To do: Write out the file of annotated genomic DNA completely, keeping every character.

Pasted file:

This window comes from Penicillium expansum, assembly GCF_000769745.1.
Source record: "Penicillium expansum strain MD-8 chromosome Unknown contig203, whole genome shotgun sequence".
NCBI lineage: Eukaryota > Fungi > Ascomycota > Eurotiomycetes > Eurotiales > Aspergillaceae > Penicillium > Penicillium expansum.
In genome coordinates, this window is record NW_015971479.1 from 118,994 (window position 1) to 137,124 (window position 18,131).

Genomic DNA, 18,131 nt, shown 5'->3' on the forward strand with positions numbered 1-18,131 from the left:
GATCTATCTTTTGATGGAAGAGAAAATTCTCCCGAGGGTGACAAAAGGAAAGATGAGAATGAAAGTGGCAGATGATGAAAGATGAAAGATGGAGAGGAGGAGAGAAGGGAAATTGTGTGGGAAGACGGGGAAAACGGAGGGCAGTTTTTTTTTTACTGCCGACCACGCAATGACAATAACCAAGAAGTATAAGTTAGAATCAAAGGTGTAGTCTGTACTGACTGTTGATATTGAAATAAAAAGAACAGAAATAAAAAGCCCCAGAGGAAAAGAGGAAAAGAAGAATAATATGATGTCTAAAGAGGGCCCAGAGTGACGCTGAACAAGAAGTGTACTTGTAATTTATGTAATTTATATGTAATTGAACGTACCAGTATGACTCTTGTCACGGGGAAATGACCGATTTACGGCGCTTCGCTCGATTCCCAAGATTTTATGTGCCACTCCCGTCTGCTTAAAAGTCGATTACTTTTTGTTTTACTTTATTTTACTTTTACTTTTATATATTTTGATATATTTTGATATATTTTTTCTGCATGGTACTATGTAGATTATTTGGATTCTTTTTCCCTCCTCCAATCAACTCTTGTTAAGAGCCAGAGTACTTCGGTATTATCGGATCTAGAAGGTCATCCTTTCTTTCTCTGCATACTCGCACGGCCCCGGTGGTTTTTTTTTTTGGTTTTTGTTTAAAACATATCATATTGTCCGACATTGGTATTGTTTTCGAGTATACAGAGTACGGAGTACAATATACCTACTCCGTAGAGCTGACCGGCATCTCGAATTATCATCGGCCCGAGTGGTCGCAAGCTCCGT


This window comes from Penicillium expansum, assembly GCF_000769745.1.
Source record: "Penicillium expansum strain MD-8 chromosome Unknown contig203, whole genome shotgun sequence".
NCBI lineage: Eukaryota > Fungi > Ascomycota > Eurotiomycetes > Eurotiales > Aspergillaceae > Penicillium > Penicillium expansum.
In genome coordinates, this window is record NW_015971479.1 from 118,994 (window position 1) to 137,124 (window position 18,131).

Genomic DNA, 18,131 nt, shown 5'->3' on the forward strand with positions numbered 1-18,131 from the left:
GATCTATCTTTTGATGGAAGAGAAAATTCTCCCGAGGGTGACAAAAGGAAAGATGAGAATGAAAGTGGCAGATGATGAAAGATGAAAGATGGAGAGGAGGAGAGAAGGGAAATTGTGTGGGAAGACGGGGAAAACGGAGGGCAGTTTTTTTTTTACTGCCGACCACGCAATGACAATAACCAAGAAGTATAAGTTAGAATCAAAGGTGTAGTCTGTACTGACTGTTGATATTGAAATAAAAAGAACAGAAATAAAAAGCCCCAGAGGAAAAGAGGAAAAGAAGAATAATATGATGTCTAAAGAGGGCCCAGAGTGACGCTGAACAAGAAGTGTACTTGTAATTTATGTAATTTATATGTAATTGAACGTACCAGTATGACTCTTGTCACGGGGAAATGACCGATTTACGGCGCTTCGCTCGATTCCCAAGATTTTATGTGCCACTCCCGTCTGCTTAAAAGTCGATTACTTTTTGTTTTACTTTATTTTACTTTTACTTTTATATATTTTGATATATTTTGATATATTTTTTCTGCATGGTACTATGTAGATTATTTGGATTCTTTTTCCCTCCTCCAATCAACTCTTGTTAAGAGCCAGAGTACTTCGGTATTATCGGATCTAGAAGGTCATCCTTTCTTTCTCTGCATACTCGCACGGCCCCGGTGGTTTTTTTTTTTGGTTTTTGTTTAAAACATATCATATTGTCCGACATTGGTATTGTTTTCGAGTATACAGAGTACGGAGTACAATATACCTACTCCGTAGAGCTGACCGGCATCTCGAATTATCATCGGCCCGAGTGGTCGCAAGCTCCGT